Moss Park reservists assaulted woman who tried to help, Crown says in outlining case
Mar 18, 2008 04:30 AM
Three Canadian soldiers kicked Paul Croutch, a sleeping homeless man, “like a football,” then assaulted a woman who tried to intervene, warning her that “bums” aren’t welcome in Toronto’s Moss Park, a prosecutor says.
“`Tell all your friends the park is ours. We own it,'” Pte. Brian Deganis told Valerie Valen as he and two fellow reservists dragged and hit her, assistant Crown attorney Hank Goody alleged yesterday, outlining evidence he expects to present.
Deganis thrust his military dog tags into her face, “saying that they gave them the right to do whatever they wanted to her and all derelict homeless bums,” Goody told a jury as he opened the Crown’s case.
Deganis, 24, Jeffery Hall, 24, and Mountaz Ibrahim, 25, have pleaded not guilty to second-degree murder in Croutch’s death, and to assault causing bodily harm to Valen.
They were trained combat soldiers, reserve members of the Queen’s Own Rifles of Canada, an airborne infantry unit based in the Moss Park Armoury.
On Aug. 31, 2005, Croutch, 59, was asleep on a bench between a set of tennis courts and a baseball diamond. “Moss Park was Paul Croutch’s bedroom and the bench his bed,” Goody said.
Croutch was not in good health and suffered from diseases of the heart and lungs. He had hardening of the arteries, high blood pressure and emphysema, Goody said, as well as swelling of the legs, which made walking difficult.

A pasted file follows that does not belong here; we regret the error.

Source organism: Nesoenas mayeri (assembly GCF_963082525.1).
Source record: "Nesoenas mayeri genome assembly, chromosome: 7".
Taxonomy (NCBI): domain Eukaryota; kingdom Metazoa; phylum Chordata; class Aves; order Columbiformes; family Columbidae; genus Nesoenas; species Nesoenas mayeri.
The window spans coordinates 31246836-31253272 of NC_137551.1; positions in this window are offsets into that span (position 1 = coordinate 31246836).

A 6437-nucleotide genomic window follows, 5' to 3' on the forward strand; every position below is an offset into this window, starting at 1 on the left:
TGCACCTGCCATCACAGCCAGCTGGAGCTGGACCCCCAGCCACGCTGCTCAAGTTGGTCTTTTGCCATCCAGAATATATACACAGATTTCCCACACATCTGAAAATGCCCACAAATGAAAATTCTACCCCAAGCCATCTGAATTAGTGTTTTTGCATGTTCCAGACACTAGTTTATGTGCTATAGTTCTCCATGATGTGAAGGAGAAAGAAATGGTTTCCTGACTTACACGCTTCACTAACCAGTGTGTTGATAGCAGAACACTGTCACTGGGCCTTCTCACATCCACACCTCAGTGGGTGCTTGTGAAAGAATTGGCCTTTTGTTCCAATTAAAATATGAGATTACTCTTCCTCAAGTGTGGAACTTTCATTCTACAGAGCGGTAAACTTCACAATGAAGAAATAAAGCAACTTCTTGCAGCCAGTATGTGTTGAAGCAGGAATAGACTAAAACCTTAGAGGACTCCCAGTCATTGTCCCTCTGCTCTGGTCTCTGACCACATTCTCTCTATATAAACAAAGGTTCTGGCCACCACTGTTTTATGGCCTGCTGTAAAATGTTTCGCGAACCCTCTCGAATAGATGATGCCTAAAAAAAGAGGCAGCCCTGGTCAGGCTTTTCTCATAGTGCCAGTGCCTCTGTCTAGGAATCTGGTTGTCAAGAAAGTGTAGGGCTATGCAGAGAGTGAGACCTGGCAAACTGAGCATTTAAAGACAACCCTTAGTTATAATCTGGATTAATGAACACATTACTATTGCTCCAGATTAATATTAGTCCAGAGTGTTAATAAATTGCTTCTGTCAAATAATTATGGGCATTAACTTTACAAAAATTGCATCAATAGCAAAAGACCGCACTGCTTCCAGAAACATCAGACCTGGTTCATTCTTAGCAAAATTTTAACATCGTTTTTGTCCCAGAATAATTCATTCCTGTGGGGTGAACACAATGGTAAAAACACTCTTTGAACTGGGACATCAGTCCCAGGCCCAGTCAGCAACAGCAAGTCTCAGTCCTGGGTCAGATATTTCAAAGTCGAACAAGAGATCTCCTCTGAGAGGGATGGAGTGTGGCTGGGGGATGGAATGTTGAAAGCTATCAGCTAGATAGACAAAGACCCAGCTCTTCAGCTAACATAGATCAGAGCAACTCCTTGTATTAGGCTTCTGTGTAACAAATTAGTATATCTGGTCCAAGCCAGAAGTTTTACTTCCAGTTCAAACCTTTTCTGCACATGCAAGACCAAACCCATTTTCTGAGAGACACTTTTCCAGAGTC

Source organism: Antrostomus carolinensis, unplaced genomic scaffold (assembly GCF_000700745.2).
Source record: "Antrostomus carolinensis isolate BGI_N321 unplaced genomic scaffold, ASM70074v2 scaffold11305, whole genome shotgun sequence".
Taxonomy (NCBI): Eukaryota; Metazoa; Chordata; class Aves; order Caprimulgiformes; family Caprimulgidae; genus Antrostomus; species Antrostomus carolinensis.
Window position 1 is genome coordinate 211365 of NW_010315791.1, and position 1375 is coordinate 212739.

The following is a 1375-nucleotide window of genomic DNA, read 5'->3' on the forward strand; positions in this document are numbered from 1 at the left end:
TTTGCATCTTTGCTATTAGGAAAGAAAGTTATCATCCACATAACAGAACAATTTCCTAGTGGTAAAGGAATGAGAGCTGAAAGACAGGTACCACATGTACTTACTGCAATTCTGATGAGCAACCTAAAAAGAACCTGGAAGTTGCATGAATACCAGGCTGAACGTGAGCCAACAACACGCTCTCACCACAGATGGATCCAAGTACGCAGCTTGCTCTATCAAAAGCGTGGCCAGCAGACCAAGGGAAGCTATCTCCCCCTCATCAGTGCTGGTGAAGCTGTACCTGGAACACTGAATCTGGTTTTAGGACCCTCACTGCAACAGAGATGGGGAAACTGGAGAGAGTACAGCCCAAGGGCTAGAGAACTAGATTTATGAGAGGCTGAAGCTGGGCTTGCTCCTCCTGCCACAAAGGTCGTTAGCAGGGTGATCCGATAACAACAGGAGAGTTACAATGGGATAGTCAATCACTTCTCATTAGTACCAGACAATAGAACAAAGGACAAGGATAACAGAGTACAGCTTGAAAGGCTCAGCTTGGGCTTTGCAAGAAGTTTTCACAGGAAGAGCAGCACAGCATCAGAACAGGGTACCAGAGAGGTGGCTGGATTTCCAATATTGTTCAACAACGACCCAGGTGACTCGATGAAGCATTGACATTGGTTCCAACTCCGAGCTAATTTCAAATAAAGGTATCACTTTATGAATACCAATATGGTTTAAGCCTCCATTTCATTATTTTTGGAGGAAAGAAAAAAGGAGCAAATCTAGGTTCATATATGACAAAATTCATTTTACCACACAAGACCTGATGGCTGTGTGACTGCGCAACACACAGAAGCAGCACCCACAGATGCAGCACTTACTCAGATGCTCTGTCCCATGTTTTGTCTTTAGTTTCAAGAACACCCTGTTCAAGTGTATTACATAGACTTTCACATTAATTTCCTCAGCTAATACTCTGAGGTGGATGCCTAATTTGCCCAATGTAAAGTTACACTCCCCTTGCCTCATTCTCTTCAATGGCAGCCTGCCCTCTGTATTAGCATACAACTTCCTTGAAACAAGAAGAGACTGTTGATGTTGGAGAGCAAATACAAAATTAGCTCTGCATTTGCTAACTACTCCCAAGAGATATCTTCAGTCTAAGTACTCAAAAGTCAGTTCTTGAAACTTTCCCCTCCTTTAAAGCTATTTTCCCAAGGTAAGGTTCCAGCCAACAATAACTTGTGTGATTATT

That night, he had wrapped himself in garbage bags to protect himself from the elements.
“Unfortunately, they offered no protection from the fate that was to befall him,” Goody said.
Shortly after 4 a.m., the three accused allegedly punched and kicked him in the head, mid-section and back, Goody said.
“Mr. Croutch was kicked, as the Crown expects you will hear it described, like a football – so hard that his body was being lifted off the ground, until it finally came to rest several feet behind the bench.
“Paul Croutch never saw it coming,” Goody said, nor did he offer any resistance, or move of his own volition during the beating.
Immediately before the attack, Goody said, the three accused men had come from the armoury where Deganis was allegedly heard by a senior officer to say that he hated bums and homeless people and wanted to take them on. One or more of the accused were under the influence of alcohol, Goody said.
Valen was passing through the park, walking from Shuter St. to visit friends at Fred Victor Centre, a shelter on Queen St. E., when she heard someone “calling out about a homeless bum,” Goody said.
Valen said she saw the soldiers beating Croutch and yelled out to them, asking what they were doing.
Although it was not true, Valen told them she had a cellphone and would call police. The three approached her and she began to retreat toward Queen St. She was told to start running, only to have her legs kicked out from under her.
When she fell, she was allegedly beaten about the body and dragged through the park while being called a “bum” or “whore,” Goody said.
Croutch was taken to hospital unconscious and died later. The attack broke several of his ribs, tore his spleen and caused a fatal injury to his brain, Goody said.
The trial continues today.